- The Washington Times - Monday, July 28, 2014

ANALYSIS/OPINION:

The Washington Redskins are not scheduled to play the St. Louis Rams in the preseason or regular season, and that means I won’t get to see Michael Sam strut his stuff at FedEx Field.

No worries here, but I do have concerns about the roads less traveled.

There appears to be a secret list of these roadways.

A list of PC unspeakables that determine whether the Thought Police will give you a nod and open the gates or whether the Thought Police will roll out the list and ask you to step out of line while pointing toward the pearlized gates.

It seems as though on more occasions than not nowadays people should be permitted to say, “Oops, my bad” or “That’s not what I meant,” and those in opposition be done with it.

Exhibit No. 1: A white TV reporter mistakenly tried to take a black cop killer and the remarks made by his widow and connect them to black kids not being raised by their fathers and anti-cop sentiments.

What a leap!

The reporter fell off the cliff, while his supporters overplayed their hands by rehashing stats about out-of-wedlock black babies and kids with no fathers.

What’s worse, the white reporter has become the news story, although he shouldn’t be — not when two lives are lost.

Exhibit No. 2: While the media have a race-card field day with that story, Stephen A. Smith, one of the most informed and articulate sports commentators on the planet, stepped into a big pile of PC boo-boo Monday after carrying out his job on ESPN’s “First Take” on Friday.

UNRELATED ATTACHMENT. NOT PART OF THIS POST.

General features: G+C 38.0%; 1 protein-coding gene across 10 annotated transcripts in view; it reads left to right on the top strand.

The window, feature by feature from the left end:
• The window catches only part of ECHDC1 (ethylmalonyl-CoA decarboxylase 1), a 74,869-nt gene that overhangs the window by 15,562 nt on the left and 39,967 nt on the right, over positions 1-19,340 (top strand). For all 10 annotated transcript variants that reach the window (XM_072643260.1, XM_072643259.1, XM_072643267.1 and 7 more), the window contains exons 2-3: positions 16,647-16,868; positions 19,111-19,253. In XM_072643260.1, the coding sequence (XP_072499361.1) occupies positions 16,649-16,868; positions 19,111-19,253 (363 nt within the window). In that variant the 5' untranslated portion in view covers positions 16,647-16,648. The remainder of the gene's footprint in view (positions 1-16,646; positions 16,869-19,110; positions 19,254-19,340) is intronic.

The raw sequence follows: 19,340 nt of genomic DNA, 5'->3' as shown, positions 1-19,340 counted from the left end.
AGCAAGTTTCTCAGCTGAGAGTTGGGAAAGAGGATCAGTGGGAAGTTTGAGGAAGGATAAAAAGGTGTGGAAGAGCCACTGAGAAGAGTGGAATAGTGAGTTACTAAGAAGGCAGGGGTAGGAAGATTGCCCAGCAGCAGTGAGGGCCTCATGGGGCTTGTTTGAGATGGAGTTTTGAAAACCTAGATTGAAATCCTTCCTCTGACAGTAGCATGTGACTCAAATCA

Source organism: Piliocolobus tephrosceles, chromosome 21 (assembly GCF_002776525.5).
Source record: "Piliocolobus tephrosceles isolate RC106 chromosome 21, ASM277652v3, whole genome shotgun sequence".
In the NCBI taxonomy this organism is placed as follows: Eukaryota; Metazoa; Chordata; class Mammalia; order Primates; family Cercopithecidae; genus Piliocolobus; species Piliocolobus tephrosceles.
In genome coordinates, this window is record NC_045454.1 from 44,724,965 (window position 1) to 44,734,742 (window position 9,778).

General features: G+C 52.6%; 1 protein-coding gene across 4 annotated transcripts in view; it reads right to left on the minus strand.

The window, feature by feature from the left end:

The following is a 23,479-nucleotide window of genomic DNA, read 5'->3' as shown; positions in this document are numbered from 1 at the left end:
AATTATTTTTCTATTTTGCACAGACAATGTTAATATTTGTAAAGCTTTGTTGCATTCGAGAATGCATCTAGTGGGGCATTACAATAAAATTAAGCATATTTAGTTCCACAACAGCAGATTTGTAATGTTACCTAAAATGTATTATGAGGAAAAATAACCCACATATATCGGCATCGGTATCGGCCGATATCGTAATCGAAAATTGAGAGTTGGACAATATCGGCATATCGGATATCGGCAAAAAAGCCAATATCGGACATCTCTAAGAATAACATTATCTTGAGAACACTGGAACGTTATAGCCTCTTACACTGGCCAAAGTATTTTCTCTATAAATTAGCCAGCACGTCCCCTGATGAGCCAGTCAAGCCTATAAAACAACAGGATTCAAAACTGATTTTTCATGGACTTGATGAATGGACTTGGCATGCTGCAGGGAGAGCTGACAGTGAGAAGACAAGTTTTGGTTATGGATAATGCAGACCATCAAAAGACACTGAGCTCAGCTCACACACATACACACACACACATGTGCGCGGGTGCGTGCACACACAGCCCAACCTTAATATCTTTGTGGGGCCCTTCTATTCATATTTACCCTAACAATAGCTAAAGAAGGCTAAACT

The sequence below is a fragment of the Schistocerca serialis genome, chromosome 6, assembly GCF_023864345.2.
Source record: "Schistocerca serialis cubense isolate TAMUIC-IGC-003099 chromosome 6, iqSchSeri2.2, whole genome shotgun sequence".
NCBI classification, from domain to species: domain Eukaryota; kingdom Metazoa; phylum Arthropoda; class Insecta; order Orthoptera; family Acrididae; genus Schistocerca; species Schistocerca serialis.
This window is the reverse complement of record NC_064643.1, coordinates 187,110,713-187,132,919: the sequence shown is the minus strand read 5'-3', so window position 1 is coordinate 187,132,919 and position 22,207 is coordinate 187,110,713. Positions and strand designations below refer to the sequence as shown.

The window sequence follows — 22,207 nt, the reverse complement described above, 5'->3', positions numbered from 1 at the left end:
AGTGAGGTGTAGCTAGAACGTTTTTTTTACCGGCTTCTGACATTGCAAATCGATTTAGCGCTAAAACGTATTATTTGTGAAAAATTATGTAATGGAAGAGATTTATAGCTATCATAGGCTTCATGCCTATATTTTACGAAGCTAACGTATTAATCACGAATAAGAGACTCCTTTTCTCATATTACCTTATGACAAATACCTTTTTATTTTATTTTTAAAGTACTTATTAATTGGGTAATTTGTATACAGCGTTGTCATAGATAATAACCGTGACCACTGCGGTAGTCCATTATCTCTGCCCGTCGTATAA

One of the topics was Ray Rice, the Baltimore Ravens’ running back who is suspended for two games because of domestic violence.

Well, Mr. Smith made a connection between female provocateurs and the act of abuse, and the PC alarms immediately went off. On Monday, he was apologizing.

Really?

Domestic violence is the exclusive domain of men?

The Thought Police don’t think women commit it, too?

Abusers are never provoked?

Perhaps we should remember that when a married lesbian levels allegations or files for divorce on the grounds of mental, emotional or physical cruelty. Or the abuser or accuser wants to use leave from work.

Exhibit No. 3: And, as we continue along these one-way streets that are not paved with good intentions, leave Tony Dungy alone.

When asked recently about his philosophy on the draft and player personnel issues, all the man said was: “I wouldn’t have taken him. Not because I don’t believe Michael Sam should have a chance to play, but I wouldn’t want to deal with all of it.

“It’s not going to be totally smooth. Things will happen.”

Coach spoke the truth.

If a player is accused of domestic abuse, substance abuse, driving under the influence or any other crime, the player’s issue becomes a distraction.

Consider Pete Rose, Kobe Bryant, Tiger Woods, and non-players Marv Albert, Rush Limbaugh and Donald Sterling, to name a few.

Indeed, there are countless others in the entertainment industry, including Rosie O’Donnell, Paula Deen and the sexy-handsome Isaiah Washington, whose comments became distractions.

Guns, the N-word and the “homophobe thing.”

The “homophobe thing” became a distraction when Michael Sam smooching with his sweetie provoked a distraction.

Will NFL wives, kids and wannabes witness more behind the scenes?

If gender and race have nothing to do with a thing, then it has n-o-t-h-i-n-g to do with a thing.

And as for News 12 New Jersey reporter Sean Bergin, let’s hope he now knows that anti-cop “mentality” isn’t a black thing.

At 49 years old, he should know better.

Deborah Simmons can be reached at dsimmons@washingtontimes.com.

Copyright © 2016 The Washington Times, LLC. Click here for reprint permission.

blog comments powered by Disqus

 

Click to Read More

Click to Hide